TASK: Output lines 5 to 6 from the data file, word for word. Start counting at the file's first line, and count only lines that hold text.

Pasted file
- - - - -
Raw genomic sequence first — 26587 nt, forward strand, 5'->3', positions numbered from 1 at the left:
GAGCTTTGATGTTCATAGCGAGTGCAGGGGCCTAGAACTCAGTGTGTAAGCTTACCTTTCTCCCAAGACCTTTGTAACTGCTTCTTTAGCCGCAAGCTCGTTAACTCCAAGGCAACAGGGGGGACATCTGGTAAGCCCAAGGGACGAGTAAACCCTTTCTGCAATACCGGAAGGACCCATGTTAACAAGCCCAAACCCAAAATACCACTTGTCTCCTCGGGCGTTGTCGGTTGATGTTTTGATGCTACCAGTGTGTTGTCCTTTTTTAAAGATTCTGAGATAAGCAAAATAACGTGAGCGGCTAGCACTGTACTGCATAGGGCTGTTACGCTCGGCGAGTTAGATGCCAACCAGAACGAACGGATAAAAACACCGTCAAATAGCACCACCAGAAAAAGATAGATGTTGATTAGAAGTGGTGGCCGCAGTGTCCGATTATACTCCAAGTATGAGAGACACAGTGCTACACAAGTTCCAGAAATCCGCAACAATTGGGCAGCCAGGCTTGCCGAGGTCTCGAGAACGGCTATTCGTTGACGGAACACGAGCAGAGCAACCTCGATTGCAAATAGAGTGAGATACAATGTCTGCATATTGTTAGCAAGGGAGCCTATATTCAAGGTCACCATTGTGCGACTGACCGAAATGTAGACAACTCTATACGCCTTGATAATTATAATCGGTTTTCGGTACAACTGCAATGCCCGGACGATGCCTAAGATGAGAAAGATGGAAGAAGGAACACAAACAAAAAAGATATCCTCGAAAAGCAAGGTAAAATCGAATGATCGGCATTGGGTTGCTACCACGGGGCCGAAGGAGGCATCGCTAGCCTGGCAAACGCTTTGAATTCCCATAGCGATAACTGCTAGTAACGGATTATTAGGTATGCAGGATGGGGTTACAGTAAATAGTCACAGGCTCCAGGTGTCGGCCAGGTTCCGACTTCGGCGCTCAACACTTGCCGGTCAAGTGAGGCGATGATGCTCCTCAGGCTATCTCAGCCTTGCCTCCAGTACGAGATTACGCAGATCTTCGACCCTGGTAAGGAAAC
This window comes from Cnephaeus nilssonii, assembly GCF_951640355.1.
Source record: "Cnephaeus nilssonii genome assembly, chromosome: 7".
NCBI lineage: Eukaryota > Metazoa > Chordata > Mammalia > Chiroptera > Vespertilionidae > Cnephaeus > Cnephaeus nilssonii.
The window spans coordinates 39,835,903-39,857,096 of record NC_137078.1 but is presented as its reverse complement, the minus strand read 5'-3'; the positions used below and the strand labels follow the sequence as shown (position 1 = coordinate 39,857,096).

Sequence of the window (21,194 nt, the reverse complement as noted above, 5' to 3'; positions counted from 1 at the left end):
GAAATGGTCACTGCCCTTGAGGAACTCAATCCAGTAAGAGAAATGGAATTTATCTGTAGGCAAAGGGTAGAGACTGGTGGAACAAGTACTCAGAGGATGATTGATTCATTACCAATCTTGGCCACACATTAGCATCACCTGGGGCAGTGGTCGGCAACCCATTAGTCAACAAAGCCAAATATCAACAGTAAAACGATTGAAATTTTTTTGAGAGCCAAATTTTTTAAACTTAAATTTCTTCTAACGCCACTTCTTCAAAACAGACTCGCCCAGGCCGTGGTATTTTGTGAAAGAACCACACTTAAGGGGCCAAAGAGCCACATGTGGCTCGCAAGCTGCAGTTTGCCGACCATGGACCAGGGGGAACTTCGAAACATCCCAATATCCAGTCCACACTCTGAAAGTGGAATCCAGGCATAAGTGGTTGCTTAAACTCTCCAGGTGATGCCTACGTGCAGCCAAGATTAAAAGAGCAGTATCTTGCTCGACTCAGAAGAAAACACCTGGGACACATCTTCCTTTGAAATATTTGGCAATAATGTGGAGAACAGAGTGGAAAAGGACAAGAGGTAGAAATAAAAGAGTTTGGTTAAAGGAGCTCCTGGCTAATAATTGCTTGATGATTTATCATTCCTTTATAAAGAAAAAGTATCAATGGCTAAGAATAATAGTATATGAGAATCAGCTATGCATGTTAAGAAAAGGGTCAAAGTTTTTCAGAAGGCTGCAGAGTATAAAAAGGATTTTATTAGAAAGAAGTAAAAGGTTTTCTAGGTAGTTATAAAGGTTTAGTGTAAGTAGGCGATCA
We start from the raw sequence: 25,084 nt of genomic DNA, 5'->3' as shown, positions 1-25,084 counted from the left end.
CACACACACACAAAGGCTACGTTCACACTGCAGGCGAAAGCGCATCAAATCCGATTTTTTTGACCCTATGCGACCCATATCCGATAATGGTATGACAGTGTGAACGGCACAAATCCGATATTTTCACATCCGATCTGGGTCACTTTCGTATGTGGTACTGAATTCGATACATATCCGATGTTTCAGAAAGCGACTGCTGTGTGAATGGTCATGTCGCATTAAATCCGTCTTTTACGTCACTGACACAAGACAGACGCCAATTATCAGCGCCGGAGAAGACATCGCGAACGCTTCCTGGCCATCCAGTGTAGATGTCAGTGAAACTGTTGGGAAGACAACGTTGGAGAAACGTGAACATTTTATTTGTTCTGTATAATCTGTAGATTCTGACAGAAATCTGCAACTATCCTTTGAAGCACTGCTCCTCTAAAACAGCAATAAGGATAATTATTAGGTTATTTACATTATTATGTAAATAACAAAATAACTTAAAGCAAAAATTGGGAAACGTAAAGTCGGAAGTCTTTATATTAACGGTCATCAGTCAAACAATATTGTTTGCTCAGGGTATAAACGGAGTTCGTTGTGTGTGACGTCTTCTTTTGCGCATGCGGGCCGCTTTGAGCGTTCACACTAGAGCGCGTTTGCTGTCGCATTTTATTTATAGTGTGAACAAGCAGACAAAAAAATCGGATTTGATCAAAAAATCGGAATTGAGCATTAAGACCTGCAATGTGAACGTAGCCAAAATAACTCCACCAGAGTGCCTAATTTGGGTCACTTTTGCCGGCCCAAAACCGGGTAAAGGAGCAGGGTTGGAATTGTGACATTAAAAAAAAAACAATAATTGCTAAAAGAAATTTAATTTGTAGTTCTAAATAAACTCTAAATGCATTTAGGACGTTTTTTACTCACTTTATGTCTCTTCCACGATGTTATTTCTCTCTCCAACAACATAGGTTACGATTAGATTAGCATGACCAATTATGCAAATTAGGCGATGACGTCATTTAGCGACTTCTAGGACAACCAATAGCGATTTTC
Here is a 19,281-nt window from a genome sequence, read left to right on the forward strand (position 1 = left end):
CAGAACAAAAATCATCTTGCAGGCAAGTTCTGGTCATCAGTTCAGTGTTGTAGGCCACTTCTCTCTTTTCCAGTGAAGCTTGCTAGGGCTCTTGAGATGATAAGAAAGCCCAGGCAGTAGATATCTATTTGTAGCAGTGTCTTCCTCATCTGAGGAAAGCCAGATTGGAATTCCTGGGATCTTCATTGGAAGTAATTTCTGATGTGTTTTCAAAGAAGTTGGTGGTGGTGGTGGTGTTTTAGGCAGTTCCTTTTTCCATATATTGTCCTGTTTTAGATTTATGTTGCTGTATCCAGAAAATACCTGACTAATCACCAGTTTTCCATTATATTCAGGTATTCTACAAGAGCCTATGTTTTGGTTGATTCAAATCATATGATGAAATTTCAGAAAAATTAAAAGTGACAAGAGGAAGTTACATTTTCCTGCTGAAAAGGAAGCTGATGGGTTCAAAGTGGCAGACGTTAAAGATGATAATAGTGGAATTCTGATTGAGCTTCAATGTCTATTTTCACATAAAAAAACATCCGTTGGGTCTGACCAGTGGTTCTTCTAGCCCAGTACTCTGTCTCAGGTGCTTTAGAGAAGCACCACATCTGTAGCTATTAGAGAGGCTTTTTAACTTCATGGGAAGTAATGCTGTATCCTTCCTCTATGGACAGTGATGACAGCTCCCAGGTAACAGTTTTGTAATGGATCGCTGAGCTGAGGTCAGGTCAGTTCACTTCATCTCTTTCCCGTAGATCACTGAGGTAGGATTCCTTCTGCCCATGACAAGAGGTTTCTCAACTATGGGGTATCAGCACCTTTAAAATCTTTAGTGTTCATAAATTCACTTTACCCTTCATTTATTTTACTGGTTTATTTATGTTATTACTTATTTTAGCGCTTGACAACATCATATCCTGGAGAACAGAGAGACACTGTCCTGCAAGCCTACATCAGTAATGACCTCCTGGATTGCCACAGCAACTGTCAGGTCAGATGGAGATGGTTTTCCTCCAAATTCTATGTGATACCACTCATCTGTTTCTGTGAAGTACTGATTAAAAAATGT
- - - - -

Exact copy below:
NCBI lineage: Eukaryota > Metazoa > Chordata > Mammalia > Chiroptera > Vespertilionidae > Cnephaeus > Cnephaeus nilssonii.
The window spans coordinates 39,835,903-39,857,096 of record NC_137078.1 but is presented as its reverse complement, the minus strand read 5'-3'; the positions used below and the strand labels follow the sequence as shown (position 1 = coordinate 39,857,096).